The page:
As world leaders prepare to converge on London for the GAVI Alliance pledging conference next week, UNICEF is calling on donors to fund a global immunization effort to save millions of children's lives by 2015.

The children's agency emphasized that the best use of funding for vaccines is to implement programmes that prioritize the hardest to reach children who currently miss out on these simple life-saving vaccines. Currently one in five children is not vaccinated.

"We have the vaccines and the technical expertise to save millions of children's lives," said Anthony Lake, UNICEF Executive Director, who will be in London for the conference. "Now we must match our knowledge with our commitment to help the poorest, most vulnerable children. No immunization campaign can succeed fully without reaching the hardest to reach."

UNICEF is in the unique position of being involved at every stage of the immunization process, supplying vaccines to 56 per cent of the world's children and working on the ground in over 150 countries. It is a founding partner in the GAVI Alliance, which is holding a conference in London on June 13th where it is hoped donor countries will make firm commitments to fund vaccines through 2015.

The opportunity: Saving four million children's lives by 2015

Beyond expanding coverage to reach the unreached, focus must also be on introducing powerful new vaccines to countries that do not have access to them. Pneumonia and diarrhoea cause one-third of all childhood deaths, and new vaccines against some causes of these deadly diseases now exist.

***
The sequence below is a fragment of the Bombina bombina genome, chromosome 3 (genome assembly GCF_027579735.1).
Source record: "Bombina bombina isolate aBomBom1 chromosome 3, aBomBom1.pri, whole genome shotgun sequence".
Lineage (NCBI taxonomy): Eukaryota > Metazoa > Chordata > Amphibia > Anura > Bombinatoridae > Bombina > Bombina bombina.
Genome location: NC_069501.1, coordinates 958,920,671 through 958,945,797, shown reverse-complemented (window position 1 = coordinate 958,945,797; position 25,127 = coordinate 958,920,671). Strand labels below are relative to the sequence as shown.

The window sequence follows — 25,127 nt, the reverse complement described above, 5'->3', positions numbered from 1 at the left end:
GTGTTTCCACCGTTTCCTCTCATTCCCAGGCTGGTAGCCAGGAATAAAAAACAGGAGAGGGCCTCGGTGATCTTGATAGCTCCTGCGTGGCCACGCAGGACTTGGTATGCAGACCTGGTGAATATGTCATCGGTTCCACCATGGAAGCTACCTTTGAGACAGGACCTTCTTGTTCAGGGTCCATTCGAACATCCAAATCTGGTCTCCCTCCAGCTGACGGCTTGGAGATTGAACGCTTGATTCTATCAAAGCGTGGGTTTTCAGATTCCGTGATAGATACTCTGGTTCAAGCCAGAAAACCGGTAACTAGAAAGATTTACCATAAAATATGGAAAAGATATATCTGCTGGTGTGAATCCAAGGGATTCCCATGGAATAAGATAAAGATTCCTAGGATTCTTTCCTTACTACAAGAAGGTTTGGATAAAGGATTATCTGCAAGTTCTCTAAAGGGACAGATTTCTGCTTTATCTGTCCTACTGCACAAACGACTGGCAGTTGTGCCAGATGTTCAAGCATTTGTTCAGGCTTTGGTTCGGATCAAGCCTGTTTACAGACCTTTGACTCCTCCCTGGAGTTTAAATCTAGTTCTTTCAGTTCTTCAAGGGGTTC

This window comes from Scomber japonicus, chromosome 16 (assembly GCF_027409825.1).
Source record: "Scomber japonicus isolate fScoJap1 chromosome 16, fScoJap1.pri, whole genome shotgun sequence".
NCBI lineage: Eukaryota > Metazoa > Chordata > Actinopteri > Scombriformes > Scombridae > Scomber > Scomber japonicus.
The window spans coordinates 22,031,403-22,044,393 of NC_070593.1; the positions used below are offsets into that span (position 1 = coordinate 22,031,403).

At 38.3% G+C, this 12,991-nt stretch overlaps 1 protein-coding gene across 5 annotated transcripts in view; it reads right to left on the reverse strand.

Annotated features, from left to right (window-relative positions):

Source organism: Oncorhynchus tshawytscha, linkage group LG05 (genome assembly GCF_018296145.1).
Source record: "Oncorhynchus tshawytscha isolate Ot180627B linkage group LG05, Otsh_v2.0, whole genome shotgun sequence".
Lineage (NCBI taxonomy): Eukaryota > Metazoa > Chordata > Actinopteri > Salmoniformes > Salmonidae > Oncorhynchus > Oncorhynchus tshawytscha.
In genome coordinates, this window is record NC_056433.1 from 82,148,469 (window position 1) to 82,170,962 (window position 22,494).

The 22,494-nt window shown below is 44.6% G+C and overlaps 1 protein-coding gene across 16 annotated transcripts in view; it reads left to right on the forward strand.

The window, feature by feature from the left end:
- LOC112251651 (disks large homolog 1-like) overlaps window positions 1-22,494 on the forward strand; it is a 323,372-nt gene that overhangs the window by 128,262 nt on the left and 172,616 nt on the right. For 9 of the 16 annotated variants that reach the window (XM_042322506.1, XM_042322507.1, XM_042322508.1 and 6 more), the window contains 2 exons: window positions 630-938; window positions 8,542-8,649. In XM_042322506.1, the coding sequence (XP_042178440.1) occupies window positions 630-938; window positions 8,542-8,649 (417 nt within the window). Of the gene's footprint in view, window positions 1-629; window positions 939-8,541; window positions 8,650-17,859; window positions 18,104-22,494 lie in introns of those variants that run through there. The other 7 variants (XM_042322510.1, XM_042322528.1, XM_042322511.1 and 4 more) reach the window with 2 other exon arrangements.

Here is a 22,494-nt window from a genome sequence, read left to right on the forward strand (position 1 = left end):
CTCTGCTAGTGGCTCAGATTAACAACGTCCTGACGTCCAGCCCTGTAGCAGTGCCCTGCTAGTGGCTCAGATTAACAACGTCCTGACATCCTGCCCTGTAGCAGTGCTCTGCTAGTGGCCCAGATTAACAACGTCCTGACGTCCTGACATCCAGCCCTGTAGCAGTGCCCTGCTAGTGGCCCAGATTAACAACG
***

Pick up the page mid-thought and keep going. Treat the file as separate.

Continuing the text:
The GAVI Alliance, UNICEF and partners aim to save an additional four million children's lives by 2015 by rolling out these new vaccines and others. Despite significant progress in reducing childhood mortality, nearly two million children still die each year from vaccine-preventable diseases.

UNICEF's role

In 2010, UNICEF procured, on behalf of GAVI and governments of developing countries, around 2.53 billion doses of traditional and new vaccines worth $750 million. As the leading vaccine procurement agency in the world, with its supply division based in Copenhagen, UNICEF contributes to the health and security of the global vaccine market.

UNICEF's procurement work is guided by an over-arching vaccine security strategy that entails working with multiple, WHO-prequalified suppliers to discourage monopolies; accurately forecasting multi-year global vaccine needs in order to negotiate favourable prices and ensure an adequate supply of vaccines; and securing the safe and timely delivery of the vaccines to countries.

Beyond procurement, UNICEF works with governments to help deliver vaccines to communities via a "cold chain", train vaccinators, and ensure that care-givers understand the importance of immunization and how to access it.

About vaccine pricing

In an effort to improve transparency around vaccine supply, UNICEF recently made public the prices it pays for individual vaccines. As the largest buyer of children's vaccines, this move is in line with UNICEF's commitment to ensure that vaccine supply is sustainable and affordable.

"A competitive and sustainable market that achieves greater vaccine security is in the best interest of children, especially the poorest and most vulnerable," said Ms. Shanelle Hall, Director, UNICEF's Supply Division. "We will publish the prices we pay for vaccines once contracts for vaccines have been awarded following a procurement process. The commitments expressed today by industry help assure us that we can look forward to lower vaccine prices which will enable more and more children to have access to vaccines that could save their lives."